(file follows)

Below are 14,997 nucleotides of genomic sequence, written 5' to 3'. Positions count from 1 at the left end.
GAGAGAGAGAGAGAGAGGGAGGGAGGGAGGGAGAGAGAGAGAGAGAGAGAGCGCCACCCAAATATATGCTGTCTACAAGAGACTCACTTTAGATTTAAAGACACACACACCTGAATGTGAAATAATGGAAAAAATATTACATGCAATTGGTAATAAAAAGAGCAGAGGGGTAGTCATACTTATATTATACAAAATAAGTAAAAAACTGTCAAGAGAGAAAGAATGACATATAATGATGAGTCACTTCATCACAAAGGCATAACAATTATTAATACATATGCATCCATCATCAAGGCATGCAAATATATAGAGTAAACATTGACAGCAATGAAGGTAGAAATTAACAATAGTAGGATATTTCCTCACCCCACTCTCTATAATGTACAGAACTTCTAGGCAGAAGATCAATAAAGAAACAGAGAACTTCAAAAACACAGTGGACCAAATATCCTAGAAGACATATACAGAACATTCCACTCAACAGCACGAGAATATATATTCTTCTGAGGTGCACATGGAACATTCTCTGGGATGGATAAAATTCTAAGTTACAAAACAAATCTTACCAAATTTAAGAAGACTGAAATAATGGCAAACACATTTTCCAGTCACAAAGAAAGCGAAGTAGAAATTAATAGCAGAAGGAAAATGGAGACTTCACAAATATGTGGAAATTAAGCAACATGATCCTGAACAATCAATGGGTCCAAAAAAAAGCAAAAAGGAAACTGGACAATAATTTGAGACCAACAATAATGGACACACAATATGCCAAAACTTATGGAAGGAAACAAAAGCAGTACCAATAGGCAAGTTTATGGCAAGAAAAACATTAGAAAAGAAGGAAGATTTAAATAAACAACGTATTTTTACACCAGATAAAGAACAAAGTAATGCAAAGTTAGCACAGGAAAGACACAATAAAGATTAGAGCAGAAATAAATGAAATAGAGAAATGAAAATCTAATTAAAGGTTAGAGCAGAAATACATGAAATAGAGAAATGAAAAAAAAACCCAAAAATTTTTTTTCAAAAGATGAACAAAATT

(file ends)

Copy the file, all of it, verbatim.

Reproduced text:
Below are 14,997 nucleotides of genomic sequence, written 5' to 3'. Positions count from 1 at the left end.
GAGAGAGAGAGAGAGAGGGAGGGAGGGAGGGAGAGAGAGAGAGAGAGAGAGCGCCACCCAAATATATGCTGTCTACAAGAGACTCACTTTAGATTTAAAGACACACACACCTGAATGTGAAATAATGGAAAAAATATTACATGCAATTGGTAATAAAAAGAGCAGAGGGGTAGTCATACTTATATTATACAAAATAAGTAAAAAACTGTCAAGAGAGAAAGAATGACATATAATGATGAGTCACTTCATCACAAAGGCATAACAATTATTAATACATATGCATCCATCATCAAGGCATGCAAATATATAGAGTAAACATTGACAGCAATGAAGGTAGAAATTAACAATAGTAGGATATTTCCTCACCCCACTCTCTATAATGTACAGAACTTCTAGGCAGAAGATCAATAAAGAAACAGAGAACTTCAAAAACACAGTGGACCAAATATCCTAGAAGACATATACAGAACATTCCACTCAACAGCACGAGAATATATATTCTTCTGAGGTGCACATGGAACATTCTCTGGGATGGATAAAATTCTAAGTTACAAAACAAATCTTACCAAATTTAAGAAGACTGAAATAATGGCAAACACATTTTCCAGTCACAAAGAAAGCGAAGTAGAAATTAATAGCAGAAGGAAAATGGAGACTTCACAAATATGTGGAAATTAAGCAACATGATCCTGAACAATCAATGGGTCCAAAAAAAAGCAAAAAGGAAACTGGACAATAATTTGAGACCAACAATAATGGACACACAATATGCCAAAACTTATGGAAGGAAACAAAAGCAGTACCAATAGGCAAGTTTATGGCAAGAAAAACATTAGAAAAGAAGGAAGATTTAAATAAACAACGTATTTTTACACCAGATAAAGAACAAAGTAATGCAAAGTTAGCACAGGAAAGACACAATAAAGATTAGAGCAGAAATAAATGAAATAGAGAAATGAAAATCTAATTAAAGGTTAGAGCAGAAATACATGAAATAGAGAAATGAAAAAAAAACCCAAAAATTTTTTTTCAAAAGATGAACAAAATT